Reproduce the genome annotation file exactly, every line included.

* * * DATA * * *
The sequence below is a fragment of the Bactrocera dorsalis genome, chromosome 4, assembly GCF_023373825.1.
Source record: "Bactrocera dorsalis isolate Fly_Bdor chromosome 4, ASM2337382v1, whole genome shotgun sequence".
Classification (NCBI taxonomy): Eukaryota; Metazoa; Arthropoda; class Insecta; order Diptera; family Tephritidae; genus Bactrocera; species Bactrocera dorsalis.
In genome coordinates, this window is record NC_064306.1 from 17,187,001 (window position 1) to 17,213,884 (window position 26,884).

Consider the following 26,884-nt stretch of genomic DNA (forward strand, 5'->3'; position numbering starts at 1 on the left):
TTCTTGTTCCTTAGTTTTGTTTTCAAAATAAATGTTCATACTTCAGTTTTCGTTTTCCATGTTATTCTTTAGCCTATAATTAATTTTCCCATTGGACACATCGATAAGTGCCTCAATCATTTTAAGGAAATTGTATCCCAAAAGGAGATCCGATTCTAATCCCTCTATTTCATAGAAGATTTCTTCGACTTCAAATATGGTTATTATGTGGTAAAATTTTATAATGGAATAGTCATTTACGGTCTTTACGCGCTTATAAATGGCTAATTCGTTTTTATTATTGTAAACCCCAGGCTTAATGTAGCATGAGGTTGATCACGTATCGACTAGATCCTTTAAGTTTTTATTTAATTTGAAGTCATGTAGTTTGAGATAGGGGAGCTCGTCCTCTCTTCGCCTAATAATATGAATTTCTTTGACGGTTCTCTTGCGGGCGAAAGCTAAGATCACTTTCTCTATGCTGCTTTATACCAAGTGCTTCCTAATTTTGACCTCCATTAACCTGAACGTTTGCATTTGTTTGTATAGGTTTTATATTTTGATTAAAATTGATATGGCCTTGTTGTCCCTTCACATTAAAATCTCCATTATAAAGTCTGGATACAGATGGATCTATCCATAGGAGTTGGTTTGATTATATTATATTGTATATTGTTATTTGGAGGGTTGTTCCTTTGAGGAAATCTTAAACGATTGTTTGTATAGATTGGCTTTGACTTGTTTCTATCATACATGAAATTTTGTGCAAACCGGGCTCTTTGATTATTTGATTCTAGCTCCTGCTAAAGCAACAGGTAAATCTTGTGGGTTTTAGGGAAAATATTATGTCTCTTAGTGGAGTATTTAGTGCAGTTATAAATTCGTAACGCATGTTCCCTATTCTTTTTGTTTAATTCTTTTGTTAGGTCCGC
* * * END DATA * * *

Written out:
The sequence below is a fragment of the Bactrocera dorsalis genome, chromosome 4, assembly GCF_023373825.1.
Source record: "Bactrocera dorsalis isolate Fly_Bdor chromosome 4, ASM2337382v1, whole genome shotgun sequence".
Classification (NCBI taxonomy): Eukaryota; Metazoa; Arthropoda; class Insecta; order Diptera; family Tephritidae; genus Bactrocera; species Bactrocera dorsalis.
In genome coordinates, this window is record NC_064306.1 from 17,187,001 (window position 1) to 17,213,884 (window position 26,884).

Consider the following 26,884-nt stretch of genomic DNA (forward strand, 5'->3'; position numbering starts at 1 on the left):
TTCTTGTTCCTTAGTTTTGTTTTCAAAATAAATGTTCATACTTCAGTTTTCGTTTTCCATGTTATTCTTTAGCCTATAATTAATTTTCCCATTGGACACATCGATAAGTGCCTCAATCATTTTAAGGAAATTGTATCCCAAAAGGAGATCCGATTCTAATCCCTCTATTTCATAGAAGATTTCTTCGACTTCAAATATGGTTATTATGTGGTAAAATTTTATAATGGAATAGTCATTTACGGTCTTTACGCGCTTATAAATGGCTAATTCGTTTTTATTATTGTAAACCCCAGGCTTAATGTAGCATGAGGTTGATCACGTATCGACTAGATCCTTTAAGTTTTTATTTAATTTGAAGTCATGTAGTTTGAGATAGGGGAGCTCGTCCTCTCTTCGCCTAATAATATGAATTTCTTTGACGGTTCTCTTGCGGGCGAAAGCTAAGATCACTTTCTCTATGCTGCTTTATACCAAGTGCTTCCTAATTTTGACCTCCATTAACCTGAACGTTTGCATTTGTTTGTATAGGTTTTATATTTTGATTAAAATTGATATGGCCTTGTTGTCCCTTCACATTAAAATCTCCATTATAAAGTCTGGATACAGATGGATCTATCCATAGGAGTTGGTTTGATTATATTATATTGTATATTGTTATTTGGAGGGTTGTTCCTTTGAGGAAATCTTAAACGATTGTTTGTATAGATTGGCTTTGACTTGTTTCTATCATACATGAAATTTTGTGCAAACCGGGCTCTTTGATTATTTGATTCTAGCTCCTGCTAAAGCAACAGGTAAATCTTGTGGGTTTTAGGGAAAATATTATGTCTCTTAGTGGAGTATTTAGTGCAGTTATAAATTCGTAACGCATGTTCCCTATTCTTTTTGTTTAATTCTTTTGTTAGGTCCGC